The roar of bulldozers joins the customary noise of Tahrir Square in the heart of downtown Cairo. The blackened headquarters of the now-defunct NDP, which stands between the museum and the Nile, is being demolished and its land returned to its original owner, the Ministry of Antiquities.

The land on which the NDP headquarters was built was originally used as a dock for cargo vessels transporting antiquities down the river from Luxor, Aswan and elsewhere in Upper Egypt to the museum for restoration or display.

In 1887, a welcoming ceremony was held at the dock for the arrival of the royal mummies, recovered by the then-antiquities director Gaston Maspero from a secret cache in Luxor, where they had been hidden by priests during the New Kingdom.

Museum designer Marcel Dourgnon had constructed the gate of the museum further from the Nile River not only to enable construction of the port but also to avoid the kind of building errors that had occurred at the Boulaq Museum, which had suffered significant damage when the Nile flooded in 1878.

Maps drawn up in 1911 and 1926 show a bookshop and cafeteria on the land, while to the west of the site stood the museum’s workshops and storehouses.

The dock continued to welcome the museum’s visitors from the banks of the Nile until the 1952 Revolution, when the land was sequestrated by the government from the Egyptian Antiquities Authority, now the Ministry of Antiquities, and used by various departments of the regime.

The last tenant was the NDP, which shared the large Nile-side premises with the National Council for Women, various national agencies and the Arab Bank.

On the evening of 28 January 2011, the building was gutted by fire in the midst of fierce fighting between security forces, demonstrators and thugs during demonstrations in Tahrir Square.

On the same day, the Egyptian Museum itself was partly looted despite attempts to protect it by protesters who formed a human chain around the site. Thieves raided the museum’s shop for jewellery, smashed display cases, and ransacked the ticket office.

Protesters succeeded in capturing a number of people who had broken into the museum, confiscating stolen artefacts and handing them over to the police. Some of the stolen objects were recovered within days of their robbery.

A statue of King Akhenaten was discovered amid garbage close to Tahrir Square and a number of other artefacts, including part of a broken wooden sarcophagus, were found lying on the ground to the east of the museum. Other collections, including an ancient Egyptian flute and gilded statuette of King Tutankhamun were found in a bag at the Tahrir metro station.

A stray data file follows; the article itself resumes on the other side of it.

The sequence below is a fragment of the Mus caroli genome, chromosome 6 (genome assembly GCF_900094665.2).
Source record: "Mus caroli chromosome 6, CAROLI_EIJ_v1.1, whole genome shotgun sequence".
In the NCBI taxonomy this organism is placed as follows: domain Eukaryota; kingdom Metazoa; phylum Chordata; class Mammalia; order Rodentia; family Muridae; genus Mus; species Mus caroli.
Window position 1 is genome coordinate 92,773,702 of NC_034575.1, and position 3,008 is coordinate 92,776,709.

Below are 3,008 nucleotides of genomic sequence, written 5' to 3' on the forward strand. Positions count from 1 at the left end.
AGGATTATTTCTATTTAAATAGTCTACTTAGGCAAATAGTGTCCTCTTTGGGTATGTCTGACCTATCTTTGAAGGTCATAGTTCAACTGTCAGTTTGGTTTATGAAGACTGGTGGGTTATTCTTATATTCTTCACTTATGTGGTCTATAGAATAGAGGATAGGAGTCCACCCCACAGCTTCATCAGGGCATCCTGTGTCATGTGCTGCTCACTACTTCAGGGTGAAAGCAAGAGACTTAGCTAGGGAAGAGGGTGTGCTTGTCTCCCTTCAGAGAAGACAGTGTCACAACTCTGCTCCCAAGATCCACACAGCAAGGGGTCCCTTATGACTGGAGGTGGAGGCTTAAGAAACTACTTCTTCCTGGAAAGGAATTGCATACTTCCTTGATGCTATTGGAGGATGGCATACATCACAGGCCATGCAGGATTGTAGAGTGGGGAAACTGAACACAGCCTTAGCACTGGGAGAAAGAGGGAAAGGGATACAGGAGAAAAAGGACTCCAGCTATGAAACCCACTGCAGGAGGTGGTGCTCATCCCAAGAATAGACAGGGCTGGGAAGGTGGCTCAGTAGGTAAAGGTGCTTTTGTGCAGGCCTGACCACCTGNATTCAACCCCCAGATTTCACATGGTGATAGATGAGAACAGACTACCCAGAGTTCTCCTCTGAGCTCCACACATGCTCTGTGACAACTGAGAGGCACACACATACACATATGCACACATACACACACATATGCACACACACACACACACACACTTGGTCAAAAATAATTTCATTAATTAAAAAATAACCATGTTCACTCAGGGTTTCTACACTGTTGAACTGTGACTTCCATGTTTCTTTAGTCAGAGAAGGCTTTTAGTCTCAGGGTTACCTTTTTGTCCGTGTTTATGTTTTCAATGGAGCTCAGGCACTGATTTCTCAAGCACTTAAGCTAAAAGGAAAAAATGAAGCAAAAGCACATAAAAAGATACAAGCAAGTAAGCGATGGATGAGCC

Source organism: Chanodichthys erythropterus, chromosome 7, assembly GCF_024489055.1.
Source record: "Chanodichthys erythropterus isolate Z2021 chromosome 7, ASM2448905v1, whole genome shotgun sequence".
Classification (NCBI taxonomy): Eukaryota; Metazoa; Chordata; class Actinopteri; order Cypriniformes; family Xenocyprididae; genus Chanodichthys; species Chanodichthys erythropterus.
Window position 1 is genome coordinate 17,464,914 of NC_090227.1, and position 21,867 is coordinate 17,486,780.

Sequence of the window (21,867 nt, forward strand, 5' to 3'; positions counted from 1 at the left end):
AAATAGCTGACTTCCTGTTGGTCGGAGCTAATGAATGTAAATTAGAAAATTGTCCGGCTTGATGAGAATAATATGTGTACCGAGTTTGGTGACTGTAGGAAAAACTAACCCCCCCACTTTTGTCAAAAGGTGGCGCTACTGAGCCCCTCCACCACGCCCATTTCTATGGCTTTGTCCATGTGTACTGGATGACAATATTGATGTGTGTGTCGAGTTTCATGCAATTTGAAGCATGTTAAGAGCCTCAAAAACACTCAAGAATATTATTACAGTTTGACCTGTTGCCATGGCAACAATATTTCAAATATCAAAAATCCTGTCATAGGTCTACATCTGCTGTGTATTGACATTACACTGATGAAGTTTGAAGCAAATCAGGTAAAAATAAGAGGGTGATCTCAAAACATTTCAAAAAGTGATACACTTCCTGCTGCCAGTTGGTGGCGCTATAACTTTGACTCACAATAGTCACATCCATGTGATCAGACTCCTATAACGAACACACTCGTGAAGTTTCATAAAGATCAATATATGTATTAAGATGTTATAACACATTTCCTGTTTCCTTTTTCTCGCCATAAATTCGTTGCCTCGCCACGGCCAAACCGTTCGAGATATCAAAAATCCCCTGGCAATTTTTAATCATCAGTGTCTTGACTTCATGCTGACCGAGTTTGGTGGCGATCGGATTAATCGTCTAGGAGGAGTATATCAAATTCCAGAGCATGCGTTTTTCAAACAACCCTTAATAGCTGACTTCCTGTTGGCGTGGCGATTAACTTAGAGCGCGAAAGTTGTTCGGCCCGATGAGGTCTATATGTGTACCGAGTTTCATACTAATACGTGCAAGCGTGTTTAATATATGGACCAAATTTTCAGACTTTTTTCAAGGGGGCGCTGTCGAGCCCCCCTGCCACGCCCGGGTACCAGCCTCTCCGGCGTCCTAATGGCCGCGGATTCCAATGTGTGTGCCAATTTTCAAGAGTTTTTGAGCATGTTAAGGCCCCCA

In March, a final report was issued stating that 54 artefacts were still missing. Copies of the list were submitted to both Interpol and the International Council of Museums.
Meantime, former minister of antiquities Mohamed Ibrahim described the burned-out NDP building as “a time bomb and a real threat to the museum and its priceless collection.”

The former NDP headquarters was considered unsafe and could collapse at any time. In early October 2015, a ministerial decree was issued ordering the demolition of the abandoned NDP building. The job was given to the Engineering Department of the Armed Forces.

When the demolition is complete, says Minister of Antiquities Mamdouh Eldamaty, the area will be converted into an open-air museum and showcase some of the museum’s collections, now short of space in the main building. A hall for temporary exhibitions will be built in a bid to attract more visitors to the museum.

Part of the land will be turned into a garden, similar to the one built by Pharaoh Amenhotep III at the Karnak Temple in Luxor. This could be planted with papyri and lotus flowers, Eldamaty said, and a collection of ancient Egyptian artefacts exhibited in it.

A source from the Egyptian Museum, speaking on condition of anonymity, said that providing a buffer zone around the museum, instead of having it situated right next to another building, was important for security.

Elham Salah, head of the Museums Section at the Ministry of Culture, told Al-Ahram Weekly that the museum will undergo “minor development.” This includes the upgrading of its indoor lighting system and refurbishment of its showcases, as well as improving the displays in some of the museum’s exhibition halls.

A long-term development plan for the museum was launched in 2012. “The Revival of the Egyptian Museum” was dedicated to defining the future role of the museum within the local and international museum landscape and giving it the prominence it has long deserved.

The initiative aimed at studying the museum’s existing situation and developing a practical plan for its full rehabilitation. It was funded by Germany’s Foreign Office and the Centre for International Migration and Development and executed by Environmental Quality International (EQI), an internationally acclaimed investment and consulting firm that specialises in natural and cultural heritage conservation and sustainable development.

Together, the Ministry of Antiquities and a high-calibre team of local and international architects, engineers, conservators, Egyptologists, environmentalists and botanists worked closely to launch the revival.